Going forward, the authorities face a key challenge in fostering restructuring in the banking sector with a view to improving its low and declining profitability. This will require maintaining a healthy balance between competition and financial stability. To further the process of bank restructuring that is already underway, Directors encouraged the authorities to take steps toward creating a legal framework that will reduce barriers to restructuring both within and across the various public and private pillars of the system. However, a number of Directors acknowledged the need to move cautiously in this area. Directors also saw a case for privatization over the medium term of the public sector banks, which account for nearly half the assets intermediated by the banking system. In the insurance sector, Directors saw a need for consolidation and efforts to strengthen the sector's capital base. They welcomed the authorities' plan to strengthen supervision of the reinsurance sector in line with the FSAP recommendations.

Directors welcomed Germany's commitment to trade liberalization, and called on Germany to work with European and other partners toward a successful conclusion of the Doha Round. Many Directors also looked forward to Germany's leadership in working to reduce agricultural subsidies in the context of the reform of the Common Agricultural Policy, which should have positive effects both in terms of budgetary savings and for developing countries' exports. Directors also encouraged the authorities to make good on their intentions to raise official development aid.

While Germany's economic statistics are of high quality, Directors saw scope for further improvements, including to facilitate the monitoring of financial sector vulnerabilities.


Germany: Selected Economic Indicators


 

1999

2000

2001

2002

2003 1/


           

Economic activity and prices

Change in percent, unless otherwise noted

           

Real GDP

2.0

2.9

0.8

0.2

0.0

Net exports 2/

-0.7

1.1

1.6

1.7

-1.0

Domestic demand

3.2

1.9

0.1

-1.7

0.3

Private consumption

3.7

2.0

1.4

-1.0

0.8

Gross fixed investment

4.1

2.7

-4.2

-6.7

-1.7

Construction investment

1.4

-2.6

-4.8

-5.8

-3.7

Gross national saving (percent of GDP)

20.5

20.3

19.6

20.3

19.9

Gross domestic investment (percent of GDP)

21.7

21.7

19.6

17.9

17.5

Labor force 3/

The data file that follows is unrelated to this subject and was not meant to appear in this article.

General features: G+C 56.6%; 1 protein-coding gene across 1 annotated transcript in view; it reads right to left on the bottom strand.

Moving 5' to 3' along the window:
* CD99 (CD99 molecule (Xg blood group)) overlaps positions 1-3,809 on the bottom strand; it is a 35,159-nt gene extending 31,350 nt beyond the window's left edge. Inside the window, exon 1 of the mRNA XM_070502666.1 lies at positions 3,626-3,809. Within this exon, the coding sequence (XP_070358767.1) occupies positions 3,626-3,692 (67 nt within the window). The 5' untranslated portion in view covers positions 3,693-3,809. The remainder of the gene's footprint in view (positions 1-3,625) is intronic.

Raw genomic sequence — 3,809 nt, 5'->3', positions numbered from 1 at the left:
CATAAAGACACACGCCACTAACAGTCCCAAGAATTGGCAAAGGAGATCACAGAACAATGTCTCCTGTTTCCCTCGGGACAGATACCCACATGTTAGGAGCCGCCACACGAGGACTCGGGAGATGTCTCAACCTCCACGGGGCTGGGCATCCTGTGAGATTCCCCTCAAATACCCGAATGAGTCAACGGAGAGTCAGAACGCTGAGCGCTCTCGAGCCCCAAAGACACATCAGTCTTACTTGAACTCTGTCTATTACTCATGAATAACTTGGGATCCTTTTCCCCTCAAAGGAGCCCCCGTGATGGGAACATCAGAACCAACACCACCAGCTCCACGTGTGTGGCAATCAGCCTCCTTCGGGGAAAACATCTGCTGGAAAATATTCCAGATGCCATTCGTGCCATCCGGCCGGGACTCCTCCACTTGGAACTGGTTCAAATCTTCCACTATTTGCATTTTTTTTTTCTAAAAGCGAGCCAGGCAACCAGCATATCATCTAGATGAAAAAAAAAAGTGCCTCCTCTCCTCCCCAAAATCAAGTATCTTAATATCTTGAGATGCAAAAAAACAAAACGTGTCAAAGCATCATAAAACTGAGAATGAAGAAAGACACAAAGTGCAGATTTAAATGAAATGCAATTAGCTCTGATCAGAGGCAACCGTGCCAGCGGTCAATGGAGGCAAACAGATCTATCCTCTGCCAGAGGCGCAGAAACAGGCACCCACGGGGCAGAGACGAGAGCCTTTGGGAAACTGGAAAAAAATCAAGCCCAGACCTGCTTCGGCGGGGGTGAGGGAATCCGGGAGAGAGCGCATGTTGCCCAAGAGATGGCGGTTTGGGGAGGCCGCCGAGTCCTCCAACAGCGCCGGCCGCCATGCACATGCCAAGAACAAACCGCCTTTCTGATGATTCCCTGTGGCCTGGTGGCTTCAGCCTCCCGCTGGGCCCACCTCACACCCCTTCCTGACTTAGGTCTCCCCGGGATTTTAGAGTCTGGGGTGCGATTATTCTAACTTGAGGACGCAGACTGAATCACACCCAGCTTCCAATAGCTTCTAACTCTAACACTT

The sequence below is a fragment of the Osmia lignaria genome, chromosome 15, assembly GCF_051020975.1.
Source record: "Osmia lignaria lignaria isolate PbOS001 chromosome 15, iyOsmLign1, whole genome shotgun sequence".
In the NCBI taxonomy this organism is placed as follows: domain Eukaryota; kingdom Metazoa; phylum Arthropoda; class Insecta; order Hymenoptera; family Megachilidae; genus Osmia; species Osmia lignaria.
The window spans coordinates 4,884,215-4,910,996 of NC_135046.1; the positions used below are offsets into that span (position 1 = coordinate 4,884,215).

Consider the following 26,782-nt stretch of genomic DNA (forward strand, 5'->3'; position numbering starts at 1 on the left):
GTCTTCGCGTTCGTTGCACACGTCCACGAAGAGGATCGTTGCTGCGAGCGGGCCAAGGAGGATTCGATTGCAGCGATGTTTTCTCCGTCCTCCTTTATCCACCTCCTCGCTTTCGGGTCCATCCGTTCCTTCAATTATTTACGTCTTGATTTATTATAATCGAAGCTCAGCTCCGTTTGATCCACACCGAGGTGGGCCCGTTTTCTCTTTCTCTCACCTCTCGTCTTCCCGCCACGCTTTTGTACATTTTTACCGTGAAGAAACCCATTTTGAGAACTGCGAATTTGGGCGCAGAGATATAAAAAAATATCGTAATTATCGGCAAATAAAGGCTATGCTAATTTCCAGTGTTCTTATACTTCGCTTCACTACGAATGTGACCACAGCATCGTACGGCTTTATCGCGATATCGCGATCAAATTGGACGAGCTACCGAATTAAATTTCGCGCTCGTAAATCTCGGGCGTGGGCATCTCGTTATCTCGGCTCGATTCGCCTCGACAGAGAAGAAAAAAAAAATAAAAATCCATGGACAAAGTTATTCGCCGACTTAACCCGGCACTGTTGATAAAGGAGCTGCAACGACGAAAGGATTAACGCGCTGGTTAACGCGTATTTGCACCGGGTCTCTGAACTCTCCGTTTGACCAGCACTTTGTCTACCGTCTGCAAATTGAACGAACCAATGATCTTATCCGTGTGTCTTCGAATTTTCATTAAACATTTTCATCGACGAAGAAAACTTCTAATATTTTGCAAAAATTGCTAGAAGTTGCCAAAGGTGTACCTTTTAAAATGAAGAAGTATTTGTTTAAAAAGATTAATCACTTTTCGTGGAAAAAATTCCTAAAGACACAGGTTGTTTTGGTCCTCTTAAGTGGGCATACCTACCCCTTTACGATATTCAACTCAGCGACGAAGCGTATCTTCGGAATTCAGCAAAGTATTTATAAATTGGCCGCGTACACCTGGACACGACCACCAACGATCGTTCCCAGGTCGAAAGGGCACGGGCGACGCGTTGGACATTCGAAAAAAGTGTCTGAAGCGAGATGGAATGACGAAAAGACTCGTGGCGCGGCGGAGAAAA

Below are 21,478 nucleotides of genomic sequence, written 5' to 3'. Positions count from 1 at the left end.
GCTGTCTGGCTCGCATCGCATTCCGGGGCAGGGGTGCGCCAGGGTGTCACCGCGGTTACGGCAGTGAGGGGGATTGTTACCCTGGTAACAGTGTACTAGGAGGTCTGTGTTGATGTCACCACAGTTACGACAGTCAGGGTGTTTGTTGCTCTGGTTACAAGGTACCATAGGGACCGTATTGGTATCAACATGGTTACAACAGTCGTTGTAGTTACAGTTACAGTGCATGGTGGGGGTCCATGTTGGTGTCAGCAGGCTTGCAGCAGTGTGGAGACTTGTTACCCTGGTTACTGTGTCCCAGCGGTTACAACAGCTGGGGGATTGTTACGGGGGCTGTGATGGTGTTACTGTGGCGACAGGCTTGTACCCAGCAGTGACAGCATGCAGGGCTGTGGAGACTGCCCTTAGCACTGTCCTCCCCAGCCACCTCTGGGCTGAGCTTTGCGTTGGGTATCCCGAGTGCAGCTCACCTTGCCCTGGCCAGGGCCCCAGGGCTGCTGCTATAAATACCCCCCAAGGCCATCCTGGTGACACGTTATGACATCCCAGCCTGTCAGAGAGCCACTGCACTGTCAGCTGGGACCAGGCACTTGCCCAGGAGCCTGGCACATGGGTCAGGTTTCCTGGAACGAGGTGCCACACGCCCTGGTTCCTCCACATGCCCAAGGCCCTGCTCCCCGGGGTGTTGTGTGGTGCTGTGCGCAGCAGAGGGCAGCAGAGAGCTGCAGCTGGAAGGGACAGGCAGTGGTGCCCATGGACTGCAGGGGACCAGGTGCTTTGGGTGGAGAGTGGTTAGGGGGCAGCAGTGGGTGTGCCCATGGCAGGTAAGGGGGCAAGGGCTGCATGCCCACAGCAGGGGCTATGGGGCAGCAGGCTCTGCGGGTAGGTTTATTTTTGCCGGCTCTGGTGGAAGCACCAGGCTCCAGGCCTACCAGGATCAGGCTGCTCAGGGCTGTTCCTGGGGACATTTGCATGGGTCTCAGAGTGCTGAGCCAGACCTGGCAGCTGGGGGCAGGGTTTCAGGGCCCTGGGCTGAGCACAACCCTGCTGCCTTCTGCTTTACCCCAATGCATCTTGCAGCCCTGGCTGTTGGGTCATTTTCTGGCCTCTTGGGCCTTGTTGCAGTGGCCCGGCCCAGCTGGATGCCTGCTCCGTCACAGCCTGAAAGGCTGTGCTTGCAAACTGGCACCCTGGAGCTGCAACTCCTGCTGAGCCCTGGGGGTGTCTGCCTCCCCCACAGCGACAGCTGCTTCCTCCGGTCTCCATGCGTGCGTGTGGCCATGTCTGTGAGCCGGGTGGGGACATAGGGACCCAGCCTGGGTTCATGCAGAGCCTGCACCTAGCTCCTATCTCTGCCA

0.5

1.0

0.5

0.1

-0.2

Employment 3/

1.2

1.8

0.4

-0.6

-1.1

Standardized unemployment rate (in percent)

8.4

7.8

7.9

8.6

9.5

Unit labor costs (whole economy)

0.3

1.0

1.3

0.8

1.3

GDP deflator

0.5

-0.3

1.3

1.6

0.9

Harmonized CPI index

0.6

1.4

1.9

1.3

1.0

           

Public finance

In percent of GDP

           

General government balance 4/ 5/

-1.5

1.3

-2.8

-3.5

-3.9

Structural government balance

-1.2

-1.6

-2.9

-2.9

-2.3

General government gross debt 5/

61.2

60.2

59.5

60.8

63.3

           

Money and credit

Change in percent over 12-months

           

Private sector credit 6/

5.8

5.8

3.2

0.9

1.1

M3 6/

7.2

-1.1

6.0

...

6.3

           

Interest rates

In percent

           

Three-month money market rate 7/

3.0

4.4

4.3

3.3

2.2

Ten-year government bond yield 7/

4.5

5.3

4.8

4.8

4.3

           

Balance of payments

In billions of €, unless otherwise noted

           

Exports 8/

592.7

693.1

741.7

764.7

765.0

Imports 8/

581.5

690.8

702.8

682.6

682.9

Trade balance (percent of GDP)

2.9

2.6

4.3

5.7

5.3

Current account balance

-22.3

-28.5

1.0

48.9

51.0

Current account (percent of GDP)

-1.1

-1.4

0.0

2.3

2.4

           

Exchange rate

         
           

Euro per US dollar 7/

0.94

1.08

1.12

1.06

0.85

Nominal effective rate (1990=100) 9/

102.0

97.8

98.5

99.5

103.5

Real effective rate (1990=100) 9/ 10/

107.0

100.8

100.0

100.1

102.9


Sources: Deutsche Bundesbank; IMF, International Financial Statistics; IMF, World Economic Outlook; and IMF staff projections.

1/ IMF staff projections, unless otherwise indicated.

2/ Contribution to GDP growth.

       

3/ Domestic definition on a national accounts basis; according to the new integrated system of economic accounts (ESA95).

4/ On a national accounts basis; according to the new integrated system of economic accounts (ESA95).

5/ For 2000 includes the proceeds from the sale of mobile phone licenses (UMTS) of about 2.5 percent of GDP. The proceeds are used to buy back public debt; the buy-back is phased over 2000 and 2001.

6/ Data reflect Germany's contribution to M3 in the euro area. M3 data not shown for 2002 because of a series break. Data for 2003 refer to August.

7/ Data for 2003 refer to October 22, 2003.

8/ Includes supplementary trade items.

9/ Data for 2003 refer to September.

10/ Based on relative normalized unit labor costs in manufacturing.


1 Under Article IV of the IMF's Articles of Agreement, the IMF holds bilateral discussions with members, usually every year. A staff team visits the country, collects economic and financial information, and discusses with officials the country's economic developments and policies. On return to headquarters, the staff prepares a report, which forms the basis for discussion by the Executive Board. At the conclusion of the discussion, the Managing Director, as Chairman of the Board, summarizes the views of Executive Directors, and this summary is transmitted to the country's authorities.